Nano Novel: Revision Steps

My second course commitment for December

In my previous post, I said I had committed to two new courses. The first is Blogging 201: Branding and Growth, which was the subject of Monday’s post. Today, I’m discussing the second course commitment, Joan Dempsey’s course on revising fiction. Through the course, she has made some excellent suggestions on determining the revising method that works best for an individual writer. While it’s too late to join her course, you can find the videos on YouTube.

How I Revise

Reading for Story

I start with chapter one and read straight through, making notes on each chapter. I list the characters in the scene and make sure their motives are clear and the scene contains conflict that moves the story forward. Since this is the second book in the series, I need to make sure readers do not have to have read the first book in order to fully understand what is happening and why. At some point, I will need beta readers who have not read the first book to ensure I have reached that clarity. Any volunteers?

Checking Character and Point of View

I am using first person point of view in the Pierce Family Saga. That means I must have an intimate understanding of each character’s background and motives. Some characters, such as Cordelia and Lucy, I know from the first book in the series, Cordelia’s Journey. However, these characters are now four years older. The relationships and world views of the characters have changed. Their biographies need to be updated. Since I wrote For Want of a Father during NaNo with only a general idea of the story, I created characters on the fly, characters I know almost nothing about. During the revision, I will be learning much more about each of the characters and deciding which ones will go on to the third book in the series.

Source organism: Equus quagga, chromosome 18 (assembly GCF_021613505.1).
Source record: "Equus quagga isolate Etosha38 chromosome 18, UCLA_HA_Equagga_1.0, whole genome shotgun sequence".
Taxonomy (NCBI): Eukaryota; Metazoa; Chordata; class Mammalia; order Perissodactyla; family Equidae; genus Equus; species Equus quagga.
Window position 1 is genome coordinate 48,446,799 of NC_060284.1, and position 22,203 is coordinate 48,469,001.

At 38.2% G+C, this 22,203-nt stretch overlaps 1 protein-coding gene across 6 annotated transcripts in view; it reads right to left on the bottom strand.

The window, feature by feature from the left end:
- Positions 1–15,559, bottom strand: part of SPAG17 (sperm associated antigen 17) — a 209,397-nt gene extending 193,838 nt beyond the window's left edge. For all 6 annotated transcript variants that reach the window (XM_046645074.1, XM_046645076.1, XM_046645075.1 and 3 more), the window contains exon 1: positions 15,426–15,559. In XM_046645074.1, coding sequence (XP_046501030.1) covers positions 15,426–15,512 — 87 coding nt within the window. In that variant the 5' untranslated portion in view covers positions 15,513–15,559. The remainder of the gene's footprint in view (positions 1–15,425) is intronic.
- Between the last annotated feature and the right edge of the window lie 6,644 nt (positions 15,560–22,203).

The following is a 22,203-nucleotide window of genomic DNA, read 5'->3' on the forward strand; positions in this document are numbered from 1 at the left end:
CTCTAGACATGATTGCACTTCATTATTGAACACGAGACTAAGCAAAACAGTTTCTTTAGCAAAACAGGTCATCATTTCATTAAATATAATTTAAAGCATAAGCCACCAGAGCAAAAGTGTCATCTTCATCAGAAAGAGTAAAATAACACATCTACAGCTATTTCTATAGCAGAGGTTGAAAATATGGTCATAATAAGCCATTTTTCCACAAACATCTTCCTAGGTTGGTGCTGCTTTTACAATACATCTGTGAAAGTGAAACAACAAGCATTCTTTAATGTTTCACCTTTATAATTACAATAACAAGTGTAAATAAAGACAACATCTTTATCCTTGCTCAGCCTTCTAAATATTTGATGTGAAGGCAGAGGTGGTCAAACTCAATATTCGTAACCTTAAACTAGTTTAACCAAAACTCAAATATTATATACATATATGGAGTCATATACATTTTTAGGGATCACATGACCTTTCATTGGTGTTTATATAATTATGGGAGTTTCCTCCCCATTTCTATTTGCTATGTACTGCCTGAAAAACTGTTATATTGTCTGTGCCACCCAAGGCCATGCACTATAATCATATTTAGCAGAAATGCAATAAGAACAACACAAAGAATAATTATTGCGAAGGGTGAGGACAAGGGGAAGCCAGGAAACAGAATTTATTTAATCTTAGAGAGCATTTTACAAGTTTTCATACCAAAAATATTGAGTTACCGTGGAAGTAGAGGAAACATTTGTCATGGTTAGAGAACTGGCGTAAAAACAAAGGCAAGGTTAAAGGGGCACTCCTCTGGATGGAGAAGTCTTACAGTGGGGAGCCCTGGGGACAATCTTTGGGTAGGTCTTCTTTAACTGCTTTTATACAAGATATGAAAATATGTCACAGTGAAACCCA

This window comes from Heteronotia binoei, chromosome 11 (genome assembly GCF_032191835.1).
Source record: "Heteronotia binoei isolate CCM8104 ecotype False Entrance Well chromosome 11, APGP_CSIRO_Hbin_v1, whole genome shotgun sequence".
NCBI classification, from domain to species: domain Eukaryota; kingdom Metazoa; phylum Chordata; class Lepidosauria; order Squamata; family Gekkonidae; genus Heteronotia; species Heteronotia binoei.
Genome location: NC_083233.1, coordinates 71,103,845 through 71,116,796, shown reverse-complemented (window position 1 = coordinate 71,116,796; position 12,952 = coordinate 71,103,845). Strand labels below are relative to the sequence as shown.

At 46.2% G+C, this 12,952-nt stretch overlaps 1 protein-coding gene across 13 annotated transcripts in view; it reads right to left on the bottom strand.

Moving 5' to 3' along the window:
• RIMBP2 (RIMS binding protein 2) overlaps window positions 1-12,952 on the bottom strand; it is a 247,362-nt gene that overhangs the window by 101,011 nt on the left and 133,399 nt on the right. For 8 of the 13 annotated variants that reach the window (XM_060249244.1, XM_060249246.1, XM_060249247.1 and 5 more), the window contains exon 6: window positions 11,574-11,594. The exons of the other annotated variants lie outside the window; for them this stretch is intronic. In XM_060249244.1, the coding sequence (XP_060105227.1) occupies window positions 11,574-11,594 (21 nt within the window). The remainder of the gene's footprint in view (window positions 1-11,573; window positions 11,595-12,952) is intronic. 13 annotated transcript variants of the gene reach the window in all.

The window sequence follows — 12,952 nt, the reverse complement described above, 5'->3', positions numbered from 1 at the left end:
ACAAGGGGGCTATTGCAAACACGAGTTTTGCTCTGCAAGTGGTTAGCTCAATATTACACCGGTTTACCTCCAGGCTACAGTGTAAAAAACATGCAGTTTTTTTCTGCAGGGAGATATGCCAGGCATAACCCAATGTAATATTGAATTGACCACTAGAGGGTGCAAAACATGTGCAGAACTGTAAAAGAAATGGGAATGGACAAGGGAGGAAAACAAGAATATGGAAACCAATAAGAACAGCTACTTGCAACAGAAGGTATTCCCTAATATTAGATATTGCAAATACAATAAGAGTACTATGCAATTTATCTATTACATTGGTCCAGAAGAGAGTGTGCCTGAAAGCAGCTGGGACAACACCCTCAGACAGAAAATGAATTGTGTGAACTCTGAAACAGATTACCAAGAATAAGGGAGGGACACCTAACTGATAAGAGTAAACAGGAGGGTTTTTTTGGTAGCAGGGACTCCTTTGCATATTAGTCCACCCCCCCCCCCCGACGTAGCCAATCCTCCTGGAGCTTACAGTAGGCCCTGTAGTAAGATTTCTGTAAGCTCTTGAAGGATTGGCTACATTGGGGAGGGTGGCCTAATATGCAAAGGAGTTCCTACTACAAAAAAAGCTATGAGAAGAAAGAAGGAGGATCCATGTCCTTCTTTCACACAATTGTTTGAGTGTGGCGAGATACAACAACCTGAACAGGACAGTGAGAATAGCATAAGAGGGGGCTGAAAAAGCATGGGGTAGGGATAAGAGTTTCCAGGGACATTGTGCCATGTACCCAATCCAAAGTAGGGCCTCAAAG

Checking Dialogue and Description

For me, dialogue and description are important tools for conveying character and conflict, so I will work on both as I read each chapter. When it comes to setting, I describe only those things that matter to my point-of-view character. If there is no reason for my character to notice a gun or a fireplace or a team of horses, it will not be in the story. I don’t want to slow down story for the sake of providing details. Every detail is important to what is happening at that moment and/or during the final scenes of the book.

Submitting to my Critique Group

Before submitting revised chapters to my critique group, I try to make the writing as perfect as I can. That doesn’t mean I don’t have faulty sentences and needless repetition. It simply means I try to make the writing the best I can do at that moment, so my critique partners aren’t so distracted by sentence level issues that they can’t feel the story.

Deciding the Number of Revisions

There is no set number of revisions to make. The process is complete only when formatting and sentence level errors have been eliminated, and the joy and sadness, laughter and tears felt by the characters are so clearly depicted that they touch readers’ hearts.

Comments, Please

If you are a reader of novels, what makes a story memorable and satisfying for you?

If you are a writer, what are some of your revision methods?

Cordelia_final front_cover copy

Cordelia’s Journey is available as an e-book on Amazon

or as a paperback on Create Space.

 

 

 

 

 

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